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Work Fishing Scene

Department of Prints and Drawings: 16th century

Scène de pêche

Musée du Louvre, dist. RMN-Grand Palais - Photo S. Nagy

Prints and Drawings
16th century

Mancini Federica

Designed for one of the sixteen medallions in the Room of the Winds at Palazzo del Te in Mantua, this ingenious piece was highly esteemed for several centuries. It belonged to some of the most famous collectors in France. Jabach doubtless had the original as well as a copy, which he sold to the king, and Crozat included a reproduction in an engraving in his collection. It was then purchased by Mariette. The Fishing Scene was finally purchased for the Cabinet du Roi for the sum of 351 livres.

An outward motion

Fishermen dispersed in small groups pursue their tasks along a stretch of sea. They catch a large fish (a whale?), which is portrayed by the different positions of the men pulling on lines. An interplay of biased lines is the result, which produces a rhythm that lends the scene a balanced and airy cadence punctuated by alternating movements. To the left, figures reel in a line beside another figure, who is casting his line into the water. On the bank, two groups enhance the perspective by their outward movement. The fishermen's expressions correspond, in reality, to variations of a single model. These studies of a figure in motion are placed in an ample space with an open perspective; but they end ultimately focused on the castle, the only structure unconnected with the sea.

In honor of the Marquis Federico II

This very famous piece is a preparatory study for a medallion in the Sala dei Venti (the Room of the Winds) in the Palazzo del Te palace in Mantua, which was built between 1525 and 1535 by the Marquis Federico Gonzaga. The decoration of this room and the room of the Eagles (Sala delle Aquile) was completed between September 1527 and March 1528. The Sala dei Venti is decorated in part with representations of the months and symbols of the zodiac and, above the spandrels, the winds. Located on the springing stones of the arch, the medallions evoke human activities linked to the constellations, notably that of the whale. The choice of these activities would come from the immense selection described in the Matheseos Libri VIII of Firmico Materno, even if certain authors have noted that the diversions of the court, such as hunting and fishing, are treated in a more attentive manner than others, and are situated in expansive landscapes.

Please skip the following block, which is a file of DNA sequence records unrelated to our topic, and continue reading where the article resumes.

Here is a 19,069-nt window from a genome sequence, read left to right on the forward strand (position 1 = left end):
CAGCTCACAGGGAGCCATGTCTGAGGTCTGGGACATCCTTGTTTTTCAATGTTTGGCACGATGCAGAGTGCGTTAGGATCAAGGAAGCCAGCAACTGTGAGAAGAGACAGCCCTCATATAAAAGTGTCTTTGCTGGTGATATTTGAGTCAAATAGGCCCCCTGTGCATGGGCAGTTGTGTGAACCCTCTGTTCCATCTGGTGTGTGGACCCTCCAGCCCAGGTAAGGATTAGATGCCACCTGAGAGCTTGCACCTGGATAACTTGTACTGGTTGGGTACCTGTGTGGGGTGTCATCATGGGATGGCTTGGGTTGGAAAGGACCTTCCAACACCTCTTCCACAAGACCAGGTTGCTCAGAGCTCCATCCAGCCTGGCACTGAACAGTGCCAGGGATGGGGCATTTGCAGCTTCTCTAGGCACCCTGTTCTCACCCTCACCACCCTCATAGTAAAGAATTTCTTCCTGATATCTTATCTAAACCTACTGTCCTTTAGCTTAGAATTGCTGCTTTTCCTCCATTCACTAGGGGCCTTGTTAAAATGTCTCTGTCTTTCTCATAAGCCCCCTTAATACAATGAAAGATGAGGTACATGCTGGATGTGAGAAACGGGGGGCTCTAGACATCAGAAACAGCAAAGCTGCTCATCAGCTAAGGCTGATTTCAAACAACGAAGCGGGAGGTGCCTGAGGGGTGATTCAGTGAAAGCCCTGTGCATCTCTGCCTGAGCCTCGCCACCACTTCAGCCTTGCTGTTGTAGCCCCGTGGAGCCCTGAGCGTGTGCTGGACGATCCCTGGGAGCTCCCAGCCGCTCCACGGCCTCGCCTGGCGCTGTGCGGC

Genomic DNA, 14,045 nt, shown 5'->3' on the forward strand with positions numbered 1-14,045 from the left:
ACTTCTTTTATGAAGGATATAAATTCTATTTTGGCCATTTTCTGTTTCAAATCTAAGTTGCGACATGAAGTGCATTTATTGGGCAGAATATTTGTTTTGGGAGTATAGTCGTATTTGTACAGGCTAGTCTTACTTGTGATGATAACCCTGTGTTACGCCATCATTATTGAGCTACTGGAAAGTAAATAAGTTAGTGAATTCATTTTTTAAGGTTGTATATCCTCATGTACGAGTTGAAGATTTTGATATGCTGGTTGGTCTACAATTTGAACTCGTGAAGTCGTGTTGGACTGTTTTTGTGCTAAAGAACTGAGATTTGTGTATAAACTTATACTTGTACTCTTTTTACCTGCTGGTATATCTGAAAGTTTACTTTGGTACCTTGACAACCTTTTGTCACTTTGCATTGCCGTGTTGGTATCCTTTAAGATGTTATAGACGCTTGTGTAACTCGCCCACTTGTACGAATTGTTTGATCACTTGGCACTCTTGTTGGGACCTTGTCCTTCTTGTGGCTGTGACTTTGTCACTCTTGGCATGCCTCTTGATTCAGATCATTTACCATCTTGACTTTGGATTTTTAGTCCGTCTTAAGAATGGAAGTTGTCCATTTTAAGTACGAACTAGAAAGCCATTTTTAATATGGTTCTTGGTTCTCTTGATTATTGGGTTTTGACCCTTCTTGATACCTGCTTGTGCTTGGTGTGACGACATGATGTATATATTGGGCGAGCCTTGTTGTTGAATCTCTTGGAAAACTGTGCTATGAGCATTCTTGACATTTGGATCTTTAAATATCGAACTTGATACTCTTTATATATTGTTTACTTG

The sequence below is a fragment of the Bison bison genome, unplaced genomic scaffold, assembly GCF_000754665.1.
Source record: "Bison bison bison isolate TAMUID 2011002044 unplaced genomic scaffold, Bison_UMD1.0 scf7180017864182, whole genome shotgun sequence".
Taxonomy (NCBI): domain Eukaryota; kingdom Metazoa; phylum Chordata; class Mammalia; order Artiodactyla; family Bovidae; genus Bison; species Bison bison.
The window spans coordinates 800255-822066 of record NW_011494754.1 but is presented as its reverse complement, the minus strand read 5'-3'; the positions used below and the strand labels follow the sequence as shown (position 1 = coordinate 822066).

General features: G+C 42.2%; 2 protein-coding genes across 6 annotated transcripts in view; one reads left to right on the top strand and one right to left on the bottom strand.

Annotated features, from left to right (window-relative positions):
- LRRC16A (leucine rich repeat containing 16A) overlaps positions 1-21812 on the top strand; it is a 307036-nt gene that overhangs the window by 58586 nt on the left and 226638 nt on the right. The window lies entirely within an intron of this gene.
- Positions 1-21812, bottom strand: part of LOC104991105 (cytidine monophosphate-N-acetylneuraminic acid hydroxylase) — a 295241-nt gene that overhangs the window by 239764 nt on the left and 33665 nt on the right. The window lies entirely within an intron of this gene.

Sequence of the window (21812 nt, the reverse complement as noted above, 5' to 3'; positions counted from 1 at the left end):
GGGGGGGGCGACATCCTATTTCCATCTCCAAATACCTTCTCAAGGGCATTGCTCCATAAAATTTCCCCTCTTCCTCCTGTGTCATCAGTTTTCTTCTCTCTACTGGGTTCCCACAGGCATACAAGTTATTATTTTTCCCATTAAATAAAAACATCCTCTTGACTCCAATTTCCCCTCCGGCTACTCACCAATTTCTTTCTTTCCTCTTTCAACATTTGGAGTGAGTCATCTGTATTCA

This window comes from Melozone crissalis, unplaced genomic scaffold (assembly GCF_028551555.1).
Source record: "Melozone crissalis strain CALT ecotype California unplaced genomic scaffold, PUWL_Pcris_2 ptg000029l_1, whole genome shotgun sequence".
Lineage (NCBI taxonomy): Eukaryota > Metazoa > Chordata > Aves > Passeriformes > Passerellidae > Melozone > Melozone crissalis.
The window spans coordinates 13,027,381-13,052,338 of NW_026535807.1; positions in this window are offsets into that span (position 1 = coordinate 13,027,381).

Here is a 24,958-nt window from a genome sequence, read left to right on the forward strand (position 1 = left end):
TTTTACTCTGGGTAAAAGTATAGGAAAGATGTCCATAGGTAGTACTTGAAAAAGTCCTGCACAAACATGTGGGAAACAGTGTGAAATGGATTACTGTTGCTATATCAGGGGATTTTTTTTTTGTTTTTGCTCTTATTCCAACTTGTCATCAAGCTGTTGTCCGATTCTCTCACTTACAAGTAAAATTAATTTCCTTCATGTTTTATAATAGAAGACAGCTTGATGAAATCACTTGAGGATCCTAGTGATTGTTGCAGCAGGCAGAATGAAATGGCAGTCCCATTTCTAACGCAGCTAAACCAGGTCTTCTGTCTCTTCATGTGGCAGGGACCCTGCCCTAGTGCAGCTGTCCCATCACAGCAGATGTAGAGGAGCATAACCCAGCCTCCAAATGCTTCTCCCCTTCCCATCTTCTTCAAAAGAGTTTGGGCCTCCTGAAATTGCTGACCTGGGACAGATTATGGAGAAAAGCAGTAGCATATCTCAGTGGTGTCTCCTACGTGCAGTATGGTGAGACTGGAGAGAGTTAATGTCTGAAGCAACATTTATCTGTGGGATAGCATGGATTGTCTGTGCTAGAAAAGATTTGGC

The pre-eminence of the design

The frescos in the Room of the Winds are the result of the collective efforts of several of Giulio's collaborators. They include Girolamo da Pontremoli, Rinaldo Mantovano, and D'Agostino de Mozzanega, who initially was granted the entire commission. Whoever the artist may have been, the painted version respects the master's original design. Its importance is all the more significant for presenting a unity of style with a sure and rapid stroke. It demonstrates, in effect, an unusual style for Giulio, who was generally inclined to penitent subjects.


Gombrich Ernest Hans, "The Sala dei Venti in the Palazzo del Te", in Journal of the Warburg and Courtauld Institutes, 13, 1950, pp. 189-201.
Hartt Frederick, Giulio Romano, New Haven, 1958, pp. 350-357.
Bacou Roseline, Autour de Raphaël, Paris, Éditions de la Réunion des musées nationaux, 1983-1984, n 42.
Giulio Romano, Mantova, Museo civico di Palazzo Te, 1989, notice p. 356, 164.
Boubli Lizzie, Savoir-faire. La variante dans le dessin italien au XVIe siècle, Paris, Éditions de la Réunion des musées nationaux, 2003, pp. 61 et 121, notice 68.

Technical description

  • Giulio Pippi, called Giulio Romano (Rome, 1492-Mantua, 1546)

    Fishing Scene


  • Pen and brown ink, brown wash, heightened with white (gouache) on beige paper

    H. 26.3 cm; W. 43 cm

  • Everhard Jabach collection, Pierre Crozat collection, Pierre-Jean Mariette collection, purchased for the Cabinet du Roi in 1775

    INV 3561

  • Prints and Drawings

    Due to their fragility, works on paper are not on permanent display in the museum.

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